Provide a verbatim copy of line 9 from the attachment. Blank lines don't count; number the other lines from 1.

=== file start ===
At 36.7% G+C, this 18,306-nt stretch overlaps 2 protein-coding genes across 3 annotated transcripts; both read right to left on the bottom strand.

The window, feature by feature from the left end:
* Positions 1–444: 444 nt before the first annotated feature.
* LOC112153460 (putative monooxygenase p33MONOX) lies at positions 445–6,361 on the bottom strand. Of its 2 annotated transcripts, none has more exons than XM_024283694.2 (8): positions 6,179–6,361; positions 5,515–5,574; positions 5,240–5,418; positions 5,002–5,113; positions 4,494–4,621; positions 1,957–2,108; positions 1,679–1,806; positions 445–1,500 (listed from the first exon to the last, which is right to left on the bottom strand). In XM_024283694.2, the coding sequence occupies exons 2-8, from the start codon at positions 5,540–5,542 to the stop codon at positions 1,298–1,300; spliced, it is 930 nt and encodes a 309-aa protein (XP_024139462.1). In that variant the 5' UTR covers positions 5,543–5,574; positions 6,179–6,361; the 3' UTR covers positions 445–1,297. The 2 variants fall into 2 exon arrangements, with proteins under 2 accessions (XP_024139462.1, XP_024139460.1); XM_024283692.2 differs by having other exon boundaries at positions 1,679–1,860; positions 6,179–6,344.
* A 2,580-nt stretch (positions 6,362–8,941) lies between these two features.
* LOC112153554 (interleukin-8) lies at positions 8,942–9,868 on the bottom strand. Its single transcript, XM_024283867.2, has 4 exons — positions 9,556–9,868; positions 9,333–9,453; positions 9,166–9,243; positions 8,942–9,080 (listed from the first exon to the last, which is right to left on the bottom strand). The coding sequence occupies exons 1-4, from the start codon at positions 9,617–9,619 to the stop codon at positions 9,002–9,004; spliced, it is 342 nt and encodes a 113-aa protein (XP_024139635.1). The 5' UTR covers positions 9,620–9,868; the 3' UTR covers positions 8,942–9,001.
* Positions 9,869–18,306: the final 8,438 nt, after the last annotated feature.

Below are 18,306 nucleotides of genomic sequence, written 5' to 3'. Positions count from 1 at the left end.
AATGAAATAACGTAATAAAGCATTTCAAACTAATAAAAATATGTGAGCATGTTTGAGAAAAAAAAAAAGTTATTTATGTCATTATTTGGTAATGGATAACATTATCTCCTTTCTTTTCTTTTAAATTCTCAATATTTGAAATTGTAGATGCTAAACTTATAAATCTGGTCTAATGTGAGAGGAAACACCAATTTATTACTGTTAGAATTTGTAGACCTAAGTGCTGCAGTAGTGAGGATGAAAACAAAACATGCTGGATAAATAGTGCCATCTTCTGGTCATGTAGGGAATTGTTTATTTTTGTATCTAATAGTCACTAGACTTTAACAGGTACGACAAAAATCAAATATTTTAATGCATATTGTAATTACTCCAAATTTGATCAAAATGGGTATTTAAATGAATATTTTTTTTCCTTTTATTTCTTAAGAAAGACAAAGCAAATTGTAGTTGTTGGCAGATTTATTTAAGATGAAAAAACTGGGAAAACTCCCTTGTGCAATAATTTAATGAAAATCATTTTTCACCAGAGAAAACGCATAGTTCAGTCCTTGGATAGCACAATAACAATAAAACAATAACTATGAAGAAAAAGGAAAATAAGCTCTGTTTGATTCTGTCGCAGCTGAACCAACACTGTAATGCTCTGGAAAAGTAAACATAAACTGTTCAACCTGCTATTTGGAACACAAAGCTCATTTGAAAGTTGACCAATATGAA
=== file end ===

AATGAAATAACGTAATAAAGCATTTCAAACTAATAAAAATATGTGAGCATGTTTGAGAAAAAAAAAAAGTTATTTATGTCATTATTTGGTAATGGATAACATTATCTCCTTTCTTTTCTTTTAAATTCTCAATATTTGAAATTGTAGATGCTAAACTTATAAATCTGGTCTAATGTGAGAGGAAACACCAATTTATTACTGTTAGAATTTGTAGACCTAAGTGCTGCAGTAGTGAGGATGAAAACAAAACATGCTGGATAAATAGTGCCATCTTCTGGTCATGTAGGGAATTGTTTATTTTTGTATCTAATAGTCACTAGACTTTAACAGGTACGACAAAAATCAAATATTTTAATGCATATTGTAATTACTCCAAATTTGATCAAAATGGGTATTTAAATGAATATTTTTTTTCCTTTTATTTCTTAAGAAAGACAAAGCAAATTGTAGTTGTTGGCAGATTTATTTAAGATGAAAAAACTGGGAAAACTCCCTTGTGCAATAATTTAATGAAAATCATTTTTCACCAGAGAAAACGCATAGTTCAGTCCTTGGATAGCACAATAACAATAAAACAATAACTATGAAGAAAAAGGAAAATAAGCTCTGTTTGATTCTGTCGCAGCTGAACCAACACTGTAATGCTCTGGAAAAGTAAACATAAACTGTTCAACCTGCTATTTGGAACACAAAGCTCATTTGAAAGTTGACCAATATGAA